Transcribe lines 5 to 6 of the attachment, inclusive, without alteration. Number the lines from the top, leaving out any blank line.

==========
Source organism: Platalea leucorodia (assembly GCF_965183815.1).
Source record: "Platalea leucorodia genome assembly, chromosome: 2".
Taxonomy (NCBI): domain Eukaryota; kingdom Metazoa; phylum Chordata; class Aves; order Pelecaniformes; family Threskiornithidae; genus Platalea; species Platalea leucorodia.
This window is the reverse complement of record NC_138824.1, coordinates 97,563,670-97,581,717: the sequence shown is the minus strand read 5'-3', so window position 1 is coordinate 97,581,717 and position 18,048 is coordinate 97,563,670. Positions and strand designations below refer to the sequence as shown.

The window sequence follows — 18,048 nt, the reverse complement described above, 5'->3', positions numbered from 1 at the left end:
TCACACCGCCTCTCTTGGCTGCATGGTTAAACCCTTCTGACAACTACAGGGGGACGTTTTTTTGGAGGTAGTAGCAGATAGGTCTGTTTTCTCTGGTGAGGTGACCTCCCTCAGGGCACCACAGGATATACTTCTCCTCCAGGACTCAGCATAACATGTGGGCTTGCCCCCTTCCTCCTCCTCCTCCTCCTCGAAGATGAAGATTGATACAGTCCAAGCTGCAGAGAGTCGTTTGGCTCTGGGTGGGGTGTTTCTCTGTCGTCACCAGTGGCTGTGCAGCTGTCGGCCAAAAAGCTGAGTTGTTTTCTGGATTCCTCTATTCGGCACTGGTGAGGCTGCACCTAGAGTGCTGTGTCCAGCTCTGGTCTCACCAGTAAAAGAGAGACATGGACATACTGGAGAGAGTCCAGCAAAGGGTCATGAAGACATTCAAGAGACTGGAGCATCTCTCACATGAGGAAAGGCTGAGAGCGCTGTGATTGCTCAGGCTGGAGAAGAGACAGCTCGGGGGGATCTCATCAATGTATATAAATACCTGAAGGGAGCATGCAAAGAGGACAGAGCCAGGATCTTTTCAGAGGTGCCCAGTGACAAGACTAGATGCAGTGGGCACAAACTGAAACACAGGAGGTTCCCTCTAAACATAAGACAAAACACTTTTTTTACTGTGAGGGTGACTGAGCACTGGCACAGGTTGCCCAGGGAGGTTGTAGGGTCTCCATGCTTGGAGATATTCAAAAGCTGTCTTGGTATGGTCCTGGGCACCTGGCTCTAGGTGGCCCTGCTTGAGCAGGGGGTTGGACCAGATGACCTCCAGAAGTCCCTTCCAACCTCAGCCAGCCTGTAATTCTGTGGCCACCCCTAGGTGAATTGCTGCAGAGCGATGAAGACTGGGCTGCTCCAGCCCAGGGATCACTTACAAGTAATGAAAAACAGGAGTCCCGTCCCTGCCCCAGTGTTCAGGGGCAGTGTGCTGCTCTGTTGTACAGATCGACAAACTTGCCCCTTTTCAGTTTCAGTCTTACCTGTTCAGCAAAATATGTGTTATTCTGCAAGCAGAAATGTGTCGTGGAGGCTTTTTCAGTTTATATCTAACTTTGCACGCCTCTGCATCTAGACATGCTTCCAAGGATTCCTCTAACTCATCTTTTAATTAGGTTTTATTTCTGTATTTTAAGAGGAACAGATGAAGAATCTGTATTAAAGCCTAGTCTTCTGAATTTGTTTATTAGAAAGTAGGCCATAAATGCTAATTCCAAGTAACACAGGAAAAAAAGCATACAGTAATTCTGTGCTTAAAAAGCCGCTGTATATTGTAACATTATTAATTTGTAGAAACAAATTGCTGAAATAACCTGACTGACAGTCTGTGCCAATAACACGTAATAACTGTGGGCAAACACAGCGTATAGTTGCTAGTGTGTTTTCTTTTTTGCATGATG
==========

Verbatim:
The window sequence follows — 18,048 nt, the reverse complement described above, 5'->3', positions numbered from 1 at the left end:
TCACACCGCCTCTCTTGGCTGCATGGTTAAACCCTTCTGACAACTACAGGGGGACGTTTTTTTGGAGGTAGTAGCAGATAGGTCTGTTTTCTCTGGTGAGGTGACCTCCCTCAGGGCACCACAGGATATACTTCTCCTCCAGGACTCAGCATAACATGTGGGCTTGCCCCCTTCCTCCTCCTCCTCCTCCTCGAAGATGAAGATTGATACAGTCCAAGCTGCAGAGAGTCGTTTGGCTCTGGGTGGGGTGTTTCTCTGTCGTCACCAGTGGCTGTGCAGCTGTCGGCCAAAAAGCTGAGTTGTTTTCTGGATTCCTCTATTCGGCACTGGTGAGGCTGCACCTAGAGTGCTGTGTCCAGCTCTGGTCTCACCAGTAAAAGAGAGACATGGACATACTGGAGAGAGTCCAGCAAAGGGTCATGAAGACATTCAAGAGACTGGAGCATCTCTCACATGAGGAAAGGCTGAGAGCGCTGTGATTGCTCAGGCTGGAGAAGAGACAGCTCGGGGGGATCTCATCAATGTATATAAATACCTGAAGGGAGCATGCAAAGAGGACAGAGCCAGGATCTTTTCAGAGGTGCCCAGTGACAAGACTAGATGCAGTGGGCACAAACTGAAACACAGGAGGTTCCCTCTAAACATAAGACAAAACACTTTTTTTACTGTGAGGGTGACTGAGCACTGGCACAGGTTGCCCAGGGAGGTTGTAGGGTCTCCATGCTTGGAGATATTCAAAAGCTGTCTTGGTATGGTCCTGGGCACCTGGCTCTAGGTGGCCCTGCTTGAGCAGGGGGTTGGACCAGATGACCTCCAGAAGTCCCTTCCAACCTCAGCCAGCCTGTAATTCTGTGGCCACCCCTAGGTGAATTGCTGCAGAGCGATGAAGACTGGGCTGCTCCAGCCCAGGGATCACTTACAAGTAATGAAAAACAGGAGTCCCGTCCCTGCCCCAGTGTTCAGGGGCAGTGTGCTGCTCTGTTGTACAGATCGACAAACTTGCCCCTTTTCAGTTTCAGTCTTACCTGTTCAGCAAAATATGTGTTATTCTGCAAGCAGAAATGTGTCGTGGAGGCTTTTTCAGTTTATATCTAACTTTGCACGCCTCTGCATCTAGACATGCTTCCAAGGATTCCTCTAACTCATCTTTTAATTAGGTTTTATTTCTGTATTTTAAGAGGAACAGATGAAGAATCTGTATTAAAGCCTAGTCTTCTGAATTTGTTTATTAGAAAGTAGGCCATAAATGCTAATTCCAAGTAACACAGGAAAAAAAGCATACAGTAATTCTGTGCTTAAAAAGCCGCTGTATATTGTAACATTATTAATTTGTAGAAACAAATTGCTGAAATAACCTGACTGACAGTCTGTGCCAATAACACGTAATAACTGTGGGCAAACACAGCGTATAGTTGCTAGTGTGTTTTCTTTTTTGCATGATG